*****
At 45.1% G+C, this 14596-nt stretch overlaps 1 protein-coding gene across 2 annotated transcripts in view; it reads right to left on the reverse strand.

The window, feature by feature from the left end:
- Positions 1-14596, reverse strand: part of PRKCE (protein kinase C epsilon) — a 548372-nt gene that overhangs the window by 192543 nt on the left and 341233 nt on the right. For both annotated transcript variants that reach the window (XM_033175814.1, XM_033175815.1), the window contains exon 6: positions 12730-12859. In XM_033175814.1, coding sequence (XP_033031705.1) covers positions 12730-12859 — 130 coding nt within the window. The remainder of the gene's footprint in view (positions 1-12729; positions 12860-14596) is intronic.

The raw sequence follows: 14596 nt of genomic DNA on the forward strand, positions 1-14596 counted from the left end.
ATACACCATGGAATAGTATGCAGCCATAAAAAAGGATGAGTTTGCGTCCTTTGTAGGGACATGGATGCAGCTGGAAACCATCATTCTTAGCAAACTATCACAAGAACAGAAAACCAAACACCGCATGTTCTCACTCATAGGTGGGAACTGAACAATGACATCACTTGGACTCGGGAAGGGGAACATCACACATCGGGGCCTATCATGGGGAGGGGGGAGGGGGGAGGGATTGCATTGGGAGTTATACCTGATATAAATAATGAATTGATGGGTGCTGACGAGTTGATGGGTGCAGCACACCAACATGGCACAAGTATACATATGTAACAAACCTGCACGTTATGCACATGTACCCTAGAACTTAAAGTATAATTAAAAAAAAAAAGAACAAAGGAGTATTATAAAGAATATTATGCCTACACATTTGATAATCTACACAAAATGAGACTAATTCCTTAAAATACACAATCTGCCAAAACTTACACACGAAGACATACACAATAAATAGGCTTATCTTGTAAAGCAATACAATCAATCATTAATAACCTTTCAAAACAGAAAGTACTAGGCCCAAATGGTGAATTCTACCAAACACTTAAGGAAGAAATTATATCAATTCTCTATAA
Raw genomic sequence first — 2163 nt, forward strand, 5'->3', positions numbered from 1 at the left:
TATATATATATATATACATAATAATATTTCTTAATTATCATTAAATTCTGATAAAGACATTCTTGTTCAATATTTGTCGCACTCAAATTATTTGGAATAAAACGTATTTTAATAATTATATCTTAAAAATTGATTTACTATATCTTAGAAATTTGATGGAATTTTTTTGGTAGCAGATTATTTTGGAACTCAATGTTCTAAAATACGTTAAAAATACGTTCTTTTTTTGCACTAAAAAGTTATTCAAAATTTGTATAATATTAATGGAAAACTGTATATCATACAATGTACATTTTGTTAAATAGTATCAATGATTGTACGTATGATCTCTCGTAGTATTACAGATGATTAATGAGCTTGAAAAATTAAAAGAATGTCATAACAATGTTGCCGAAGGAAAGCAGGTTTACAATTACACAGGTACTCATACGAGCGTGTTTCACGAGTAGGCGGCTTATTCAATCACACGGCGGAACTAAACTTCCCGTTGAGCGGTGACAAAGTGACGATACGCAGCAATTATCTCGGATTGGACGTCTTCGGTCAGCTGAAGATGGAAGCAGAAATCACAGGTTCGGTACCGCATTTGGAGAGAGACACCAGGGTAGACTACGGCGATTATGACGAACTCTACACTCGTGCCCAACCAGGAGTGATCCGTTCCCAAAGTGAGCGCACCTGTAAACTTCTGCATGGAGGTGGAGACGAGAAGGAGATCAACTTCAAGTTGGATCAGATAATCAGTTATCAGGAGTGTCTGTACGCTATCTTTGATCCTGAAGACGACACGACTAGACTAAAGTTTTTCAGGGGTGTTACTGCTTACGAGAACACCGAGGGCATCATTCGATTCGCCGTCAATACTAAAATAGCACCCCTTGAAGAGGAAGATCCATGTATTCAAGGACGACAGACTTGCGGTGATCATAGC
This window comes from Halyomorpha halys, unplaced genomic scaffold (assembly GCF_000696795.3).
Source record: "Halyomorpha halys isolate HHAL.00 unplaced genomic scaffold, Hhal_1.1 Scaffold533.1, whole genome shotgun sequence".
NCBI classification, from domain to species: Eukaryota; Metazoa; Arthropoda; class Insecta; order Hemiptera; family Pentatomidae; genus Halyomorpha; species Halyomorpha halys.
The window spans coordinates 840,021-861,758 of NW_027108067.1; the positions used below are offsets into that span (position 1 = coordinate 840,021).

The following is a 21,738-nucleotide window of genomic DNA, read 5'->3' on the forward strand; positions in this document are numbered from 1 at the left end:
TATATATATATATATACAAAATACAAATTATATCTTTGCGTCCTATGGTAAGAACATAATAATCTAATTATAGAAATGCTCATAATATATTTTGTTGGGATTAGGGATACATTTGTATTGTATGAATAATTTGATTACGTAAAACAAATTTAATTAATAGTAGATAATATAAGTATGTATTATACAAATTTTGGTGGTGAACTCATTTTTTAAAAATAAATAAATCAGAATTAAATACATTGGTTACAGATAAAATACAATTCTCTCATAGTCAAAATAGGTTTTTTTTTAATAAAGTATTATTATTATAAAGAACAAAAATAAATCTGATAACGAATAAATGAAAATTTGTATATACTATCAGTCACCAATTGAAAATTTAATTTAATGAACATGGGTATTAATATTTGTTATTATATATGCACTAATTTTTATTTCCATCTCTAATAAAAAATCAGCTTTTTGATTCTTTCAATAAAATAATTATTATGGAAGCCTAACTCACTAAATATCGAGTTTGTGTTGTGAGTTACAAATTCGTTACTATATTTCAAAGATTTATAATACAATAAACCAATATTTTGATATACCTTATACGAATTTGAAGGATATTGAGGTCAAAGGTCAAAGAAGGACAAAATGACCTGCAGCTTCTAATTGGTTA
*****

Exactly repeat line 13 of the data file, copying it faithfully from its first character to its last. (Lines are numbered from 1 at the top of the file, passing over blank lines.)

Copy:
TATATATATATATATACAAAATACAAATTATATCTTTGCGTCCTATGGTAAGAACATAATAATCTAATTATAGAAATGCTCATAATATATTTTGTTGGGATTAGGGATACATTTGTATTGTATGAATAATTTGATTACGTAAAACAAATTTAATTAATAGTAGATAATATAAGTATGTATTATACAAATTTTGGTGGTGAACTCATTTTTTAAAAATAAATAAATCAGAATTAAATACATTGGTTACAGATAAAATACAATTCTCTCATAGTCAAAATAGGTTTTTTTTTAATAAAGTATTATTATTATAAAGAACAAAAATAAATCTGATAACGAATAAATGAAAATTTGTATATACTATCAGTCACCAATTGAAAATTTAATTTAATGAACATGGGTATTAATATTTGTTATTATATATGCACTAATTTTTATTTCCATCTCTAATAAAAAATCAGCTTTTTGATTCTTTCAATAAAATAATTATTATGGAAGCCTAACTCACTAAATATCGAGTTTGTGTTGTGAGTTACAAATTCGTTACTATATTTCAAAGATTTATAATACAATAAACCAATATTTTGATATACCTTATACGAATTTGAAGGATATTGAGGTCAAAGGTCAAAGAAGGACAAAATGACCTGCAGCTTCTAATTGGTTA